You have had, to date, a highly successful career in journalism. SEA CHANGES, however, doesn't read like a book penned by a journalist. In fact, for all of its topicality, it has a literary quality about it that seems timeless. I daresay that even readers who don't share your perspectives on issues can still enjoy and appreciate SEA CHANGES for the beauty of the language, the sweep of the story, and the full development of the fascinating characters depicted. Who would you say are your literary influences?

Turner: I have certainly been published in lots of journals, but it hasn’t translated into influence or even a decent income! But thank you for what you say about the book. It is a big theme, which demands a degree of expansiveness.

As for my influences, it is difficult to answer, because I have always read voraciously, everything from comics to classics, Hergé to Homer. I like all kinds of genres, although clearly some books are more influential or loveable. I also write in several different styles, and working out which bits of which sentences in which articles might derive from which author would be impossible.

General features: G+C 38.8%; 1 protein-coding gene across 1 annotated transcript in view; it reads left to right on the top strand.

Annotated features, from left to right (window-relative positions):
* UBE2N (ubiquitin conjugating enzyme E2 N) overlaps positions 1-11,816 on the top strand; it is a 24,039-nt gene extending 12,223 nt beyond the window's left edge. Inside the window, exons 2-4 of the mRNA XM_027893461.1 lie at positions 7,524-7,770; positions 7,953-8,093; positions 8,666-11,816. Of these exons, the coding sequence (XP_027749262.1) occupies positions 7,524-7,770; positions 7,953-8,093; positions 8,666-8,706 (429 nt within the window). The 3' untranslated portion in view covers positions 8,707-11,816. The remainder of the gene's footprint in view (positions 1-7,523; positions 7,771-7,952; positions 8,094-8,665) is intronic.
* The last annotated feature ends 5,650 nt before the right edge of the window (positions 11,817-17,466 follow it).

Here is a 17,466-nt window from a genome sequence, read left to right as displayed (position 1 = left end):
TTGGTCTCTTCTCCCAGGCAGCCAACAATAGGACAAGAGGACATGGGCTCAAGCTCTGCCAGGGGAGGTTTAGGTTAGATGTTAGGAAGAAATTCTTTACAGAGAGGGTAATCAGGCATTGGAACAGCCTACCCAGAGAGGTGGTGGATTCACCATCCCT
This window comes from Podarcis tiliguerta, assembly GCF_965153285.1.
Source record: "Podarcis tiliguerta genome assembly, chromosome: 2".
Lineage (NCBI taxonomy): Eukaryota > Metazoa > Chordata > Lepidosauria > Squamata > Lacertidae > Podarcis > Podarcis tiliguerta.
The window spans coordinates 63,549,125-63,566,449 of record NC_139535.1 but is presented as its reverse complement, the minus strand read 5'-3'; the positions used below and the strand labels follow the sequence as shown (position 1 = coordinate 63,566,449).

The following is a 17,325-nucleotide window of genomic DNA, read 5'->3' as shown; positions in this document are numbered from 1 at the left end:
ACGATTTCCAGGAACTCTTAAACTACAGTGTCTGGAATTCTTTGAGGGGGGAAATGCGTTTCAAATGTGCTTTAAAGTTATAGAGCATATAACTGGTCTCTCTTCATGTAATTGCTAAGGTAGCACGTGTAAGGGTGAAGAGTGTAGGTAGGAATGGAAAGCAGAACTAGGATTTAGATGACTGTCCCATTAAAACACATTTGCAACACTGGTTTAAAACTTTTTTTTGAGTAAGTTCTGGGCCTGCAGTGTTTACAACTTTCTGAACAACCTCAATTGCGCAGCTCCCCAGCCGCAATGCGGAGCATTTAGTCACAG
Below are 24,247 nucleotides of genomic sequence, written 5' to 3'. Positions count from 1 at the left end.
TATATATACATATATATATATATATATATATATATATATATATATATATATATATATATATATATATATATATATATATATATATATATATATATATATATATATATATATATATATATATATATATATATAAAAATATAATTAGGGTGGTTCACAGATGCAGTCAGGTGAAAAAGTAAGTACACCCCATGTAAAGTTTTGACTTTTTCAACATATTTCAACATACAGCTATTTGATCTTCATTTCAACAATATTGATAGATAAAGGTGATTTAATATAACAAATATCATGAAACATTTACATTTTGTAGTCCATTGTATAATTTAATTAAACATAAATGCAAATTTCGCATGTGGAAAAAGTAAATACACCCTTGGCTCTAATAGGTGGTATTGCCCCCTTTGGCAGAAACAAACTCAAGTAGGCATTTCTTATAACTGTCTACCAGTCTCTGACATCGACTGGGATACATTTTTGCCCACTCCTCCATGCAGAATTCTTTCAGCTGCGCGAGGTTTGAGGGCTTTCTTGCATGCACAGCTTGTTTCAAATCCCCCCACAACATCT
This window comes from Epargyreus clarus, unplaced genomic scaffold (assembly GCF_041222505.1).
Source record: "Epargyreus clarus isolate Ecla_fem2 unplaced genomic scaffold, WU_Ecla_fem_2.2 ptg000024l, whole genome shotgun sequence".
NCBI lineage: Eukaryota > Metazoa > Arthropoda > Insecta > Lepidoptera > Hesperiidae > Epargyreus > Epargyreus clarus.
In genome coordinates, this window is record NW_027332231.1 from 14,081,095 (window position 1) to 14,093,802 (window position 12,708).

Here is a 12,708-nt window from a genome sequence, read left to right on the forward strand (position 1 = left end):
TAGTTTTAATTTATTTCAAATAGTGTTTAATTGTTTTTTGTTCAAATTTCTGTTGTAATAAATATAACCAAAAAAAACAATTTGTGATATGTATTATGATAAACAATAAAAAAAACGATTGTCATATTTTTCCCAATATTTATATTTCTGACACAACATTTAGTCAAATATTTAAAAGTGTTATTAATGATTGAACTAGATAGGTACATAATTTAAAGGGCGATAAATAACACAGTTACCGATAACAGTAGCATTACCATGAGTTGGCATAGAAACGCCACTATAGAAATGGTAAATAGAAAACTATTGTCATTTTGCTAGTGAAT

I go through phases of particular authors. When I come across a new writer who interests me, or about whom I feel I should know, I will often read several of their books one after the other, alongside related biographies and histories. Then I may go onto comparable contemporaries. For instance, I remember when I discovered the 18th century English novel I read, first of all, Johnson’s Rasselas (I had been going through a Johnsonian phase, from which I have never fully emerged) then in rapid succession all of Fielding, Smollett, Richardson and Sterne – plus essays about 18th century letters by critics like Augustine Birrell and William Hazlitt. When eventually I come up for air after such deep-sea dives, I am left with only an aggregated and slightly jumbled memory of plots, characters and other such details, but a strong and lasting impression of an author’s style, language, personality and preoccupations. I probably also copy some of their stylistic tricks for a time, without even realizing it. I am an impressionist rather than a precisionist.